Washington, May 17 (Reuters)-On Tuesday, the U.S. Department of Justice forced Steve Wynn, former CEO of Wynn Resorts (WYNN.O), to register as China’s agent, and Donald Trump at the time. He accused the president of lobbying. At the request of Beijing in 2017.

Win’s lawyer denied the allegations, saying he had never acted on behalf of the Chinese government and was “not obliged to register under the Foreign Agent Registration Act (FARA).”

At least from June to August 2017, Win contacted Trump and members of his administration, informing him of China’s request to cancel the visa of a Chinese businessman seeking asylum in the United States. rice field.

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The ministry’s civil proceedings allegedly advised Win to register as a Chinese agent under FARA in April 2018, 2021 and 2022, but he refused to do so. Win resigned as CEO of Wynn Resorts in early 2018.

“If a foreign government uses an American as its agent to influence US policy making, FARA gives the Americans the right to know,” said Matthew G, Assistant Attorney of the Department’s National Security Department. . Olsen said.

The proceeding was filed in the US District Court in the District of Columbia. It seeks a declaratory judgment that Win is obliged to register under FARA.

Wynn’s lawyers Reid Weingarten and Brian Heberlig disagreed with FARA’s legal interpretation and said they were looking forward to proving their proceedings in court.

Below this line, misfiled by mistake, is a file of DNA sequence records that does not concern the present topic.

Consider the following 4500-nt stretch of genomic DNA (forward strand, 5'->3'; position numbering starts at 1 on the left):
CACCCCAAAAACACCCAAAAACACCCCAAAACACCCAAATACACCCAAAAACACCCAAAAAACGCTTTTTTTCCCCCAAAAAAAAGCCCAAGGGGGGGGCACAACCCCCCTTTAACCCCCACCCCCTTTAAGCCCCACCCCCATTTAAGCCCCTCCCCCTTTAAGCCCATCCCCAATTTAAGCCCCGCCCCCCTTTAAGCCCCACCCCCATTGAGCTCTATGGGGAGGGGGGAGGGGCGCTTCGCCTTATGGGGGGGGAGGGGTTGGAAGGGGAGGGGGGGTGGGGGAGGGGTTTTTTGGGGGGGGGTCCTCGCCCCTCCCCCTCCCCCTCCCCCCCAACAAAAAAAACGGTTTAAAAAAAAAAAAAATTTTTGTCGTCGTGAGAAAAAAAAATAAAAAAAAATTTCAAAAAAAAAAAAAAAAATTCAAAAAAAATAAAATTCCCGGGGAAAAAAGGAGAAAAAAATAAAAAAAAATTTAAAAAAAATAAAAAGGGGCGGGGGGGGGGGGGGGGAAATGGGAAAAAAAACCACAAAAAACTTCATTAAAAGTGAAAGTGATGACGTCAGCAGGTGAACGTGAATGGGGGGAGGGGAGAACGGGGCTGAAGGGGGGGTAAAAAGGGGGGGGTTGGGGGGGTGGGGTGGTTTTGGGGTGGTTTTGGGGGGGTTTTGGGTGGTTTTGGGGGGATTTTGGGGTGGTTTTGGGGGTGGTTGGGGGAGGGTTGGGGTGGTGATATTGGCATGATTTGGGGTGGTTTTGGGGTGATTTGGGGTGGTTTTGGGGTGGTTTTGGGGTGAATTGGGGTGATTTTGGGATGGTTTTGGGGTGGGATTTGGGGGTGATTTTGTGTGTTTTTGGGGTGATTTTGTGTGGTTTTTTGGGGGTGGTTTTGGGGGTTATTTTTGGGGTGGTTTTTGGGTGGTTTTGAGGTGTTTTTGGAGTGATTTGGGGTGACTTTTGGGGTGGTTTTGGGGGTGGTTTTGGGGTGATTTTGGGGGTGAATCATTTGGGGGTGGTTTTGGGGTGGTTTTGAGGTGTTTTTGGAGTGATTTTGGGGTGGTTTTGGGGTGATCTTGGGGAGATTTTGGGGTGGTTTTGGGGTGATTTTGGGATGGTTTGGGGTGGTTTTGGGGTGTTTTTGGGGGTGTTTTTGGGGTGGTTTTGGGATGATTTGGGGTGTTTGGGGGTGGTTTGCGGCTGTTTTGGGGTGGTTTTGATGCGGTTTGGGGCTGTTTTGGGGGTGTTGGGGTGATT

In a statement, the Justice Ministry said Wynn acted at Beijing’s request, “from the desire to protect his business interests in Macau,” where Wynn Resorts operates luxury hotels and casinos. Insisted.

Win has informed the Trump administration of a request to revoke a businessman’s visa on behalf of Sun Lijun, a former deputy minister of public security in China, the statement said.

It did not appoint the Chinese businessman in question, but said the individual left China in 2014 and was later charged with corruption by Beijing.

Win communicated Beijing’s request to Trump for dinner and telephone, and had numerous discussions with senior White House and National Security Council officials about organizing a meeting between Sun and other Chinese officials, the ministry said.

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Report by RamiAyyub; edited by Tim Ahmann and Howard Goller

Our Criteria: Thomson Reuters Trust Principles.

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